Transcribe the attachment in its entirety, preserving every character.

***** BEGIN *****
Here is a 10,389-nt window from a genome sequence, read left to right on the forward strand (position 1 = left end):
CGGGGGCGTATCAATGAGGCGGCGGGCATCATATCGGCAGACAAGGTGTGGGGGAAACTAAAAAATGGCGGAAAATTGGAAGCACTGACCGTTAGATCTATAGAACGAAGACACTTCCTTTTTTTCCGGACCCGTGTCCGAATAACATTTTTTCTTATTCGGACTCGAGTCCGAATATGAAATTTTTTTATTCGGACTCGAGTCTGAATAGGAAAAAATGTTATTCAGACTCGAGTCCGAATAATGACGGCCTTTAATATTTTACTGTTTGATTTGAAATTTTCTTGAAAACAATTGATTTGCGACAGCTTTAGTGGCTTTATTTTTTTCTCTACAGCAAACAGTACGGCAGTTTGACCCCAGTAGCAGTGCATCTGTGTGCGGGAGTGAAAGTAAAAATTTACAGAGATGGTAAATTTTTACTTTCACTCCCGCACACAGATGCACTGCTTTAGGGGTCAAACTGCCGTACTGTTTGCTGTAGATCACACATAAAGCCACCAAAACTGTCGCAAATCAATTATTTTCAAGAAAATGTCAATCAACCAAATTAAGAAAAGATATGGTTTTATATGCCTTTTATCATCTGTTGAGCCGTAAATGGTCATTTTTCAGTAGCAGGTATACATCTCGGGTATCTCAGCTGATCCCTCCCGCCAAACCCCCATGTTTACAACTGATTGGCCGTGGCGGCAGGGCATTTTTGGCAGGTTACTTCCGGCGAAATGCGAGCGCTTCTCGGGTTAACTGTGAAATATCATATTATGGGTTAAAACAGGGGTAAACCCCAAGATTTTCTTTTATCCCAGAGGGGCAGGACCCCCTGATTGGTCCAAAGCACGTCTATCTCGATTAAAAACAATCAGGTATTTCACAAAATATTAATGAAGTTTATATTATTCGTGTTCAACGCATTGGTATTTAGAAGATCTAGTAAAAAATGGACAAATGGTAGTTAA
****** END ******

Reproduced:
Here is a 10,389-nt window from a genome sequence, read left to right on the forward strand (position 1 = left end):
CGGGGGCGTATCAATGAGGCGGCGGGCATCATATCGGCAGACAAGGTGTGGGGGAAACTAAAAAATGGCGGAAAATTGGAAGCACTGACCGTTAGATCTATAGAACGAAGACACTTCCTTTTTTTCCGGACCCGTGTCCGAATAACATTTTTTCTTATTCGGACTCGAGTCCGAATATGAAATTTTTTTATTCGGACTCGAGTCTGAATAGGAAAAAATGTTATTCAGACTCGAGTCCGAATAATGACGGCCTTTAATATTTTACTGTTTGATTTGAAATTTTCTTGAAAACAATTGATTTGCGACAGCTTTAGTGGCTTTATTTTTTTCTCTACAGCAAACAGTACGGCAGTTTGACCCCAGTAGCAGTGCATCTGTGTGCGGGAGTGAAAGTAAAAATTTACAGAGATGGTAAATTTTTACTTTCACTCCCGCACACAGATGCACTGCTTTAGGGGTCAAACTGCCGTACTGTTTGCTGTAGATCACACATAAAGCCACCAAAACTGTCGCAAATCAATTATTTTCAAGAAAATGTCAATCAACCAAATTAAGAAAAGATATGGTTTTATATGCCTTTTATCATCTGTTGAGCCGTAAATGGTCATTTTTCAGTAGCAGGTATACATCTCGGGTATCTCAGCTGATCCCTCCCGCCAAACCCCCATGTTTACAACTGATTGGCCGTGGCGGCAGGGCATTTTTGGCAGGTTACTTCCGGCGAAATGCGAGCGCTTCTCGGGTTAACTGTGAAATATCATATTATGGGTTAAAACAGGGGTAAACCCCAAGATTTTCTTTTATCCCAGAGGGGCAGGACCCCCTGATTGGTCCAAAGCACGTCTATCTCGATTAAAAACAATCAGGTATTTCACAAAATATTAATGAAGTTTATATTATTCGTGTTCAACGCATTGGTATTTAGAAGATCTAGTAAAAAATGGACAAATGGTAGTTAA